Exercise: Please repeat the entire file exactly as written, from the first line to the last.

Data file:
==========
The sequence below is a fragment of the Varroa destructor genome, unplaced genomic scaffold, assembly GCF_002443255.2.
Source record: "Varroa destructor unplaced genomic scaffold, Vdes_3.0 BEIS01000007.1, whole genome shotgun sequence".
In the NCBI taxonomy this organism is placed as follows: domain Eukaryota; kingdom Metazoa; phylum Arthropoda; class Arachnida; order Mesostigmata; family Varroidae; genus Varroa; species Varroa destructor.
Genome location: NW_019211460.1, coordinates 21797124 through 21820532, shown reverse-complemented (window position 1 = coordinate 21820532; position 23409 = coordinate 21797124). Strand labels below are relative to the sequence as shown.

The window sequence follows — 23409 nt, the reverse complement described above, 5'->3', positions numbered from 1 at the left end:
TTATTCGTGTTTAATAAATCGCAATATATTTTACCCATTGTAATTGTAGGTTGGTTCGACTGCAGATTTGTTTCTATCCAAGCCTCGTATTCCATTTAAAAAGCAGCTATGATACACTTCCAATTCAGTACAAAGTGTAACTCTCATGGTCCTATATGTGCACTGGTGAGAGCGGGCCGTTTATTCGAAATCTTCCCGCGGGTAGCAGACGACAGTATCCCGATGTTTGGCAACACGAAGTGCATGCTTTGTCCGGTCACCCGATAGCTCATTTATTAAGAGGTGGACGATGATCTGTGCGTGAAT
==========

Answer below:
The sequence below is a fragment of the Varroa destructor genome, unplaced genomic scaffold, assembly GCF_002443255.2.
Source record: "Varroa destructor unplaced genomic scaffold, Vdes_3.0 BEIS01000007.1, whole genome shotgun sequence".
In the NCBI taxonomy this organism is placed as follows: domain Eukaryota; kingdom Metazoa; phylum Arthropoda; class Arachnida; order Mesostigmata; family Varroidae; genus Varroa; species Varroa destructor.
Genome location: NW_019211460.1, coordinates 21797124 through 21820532, shown reverse-complemented (window position 1 = coordinate 21820532; position 23409 = coordinate 21797124). Strand labels below are relative to the sequence as shown.

The window sequence follows — 23409 nt, the reverse complement described above, 5'->3', positions numbered from 1 at the left end:
TTATTCGTGTTTAATAAATCGCAATATATTTTACCCATTGTAATTGTAGGTTGGTTCGACTGCAGATTTGTTTCTATCCAAGCCTCGTATTCCATTTAAAAAGCAGCTATGATACACTTCCAATTCAGTACAAAGTGTAACTCTCATGGTCCTATATGTGCACTGGTGAGAGCGGGCCGTTTATTCGAAATCTTCCCGCGGGTAGCAGACGACAGTATCCCGATGTTTGGCAACACGAAGTGCATGCTTTGTCCGGTCACCCGATAGCTCATTTATTAAGAGGTGGACGATGATCTGTGCGTGAAT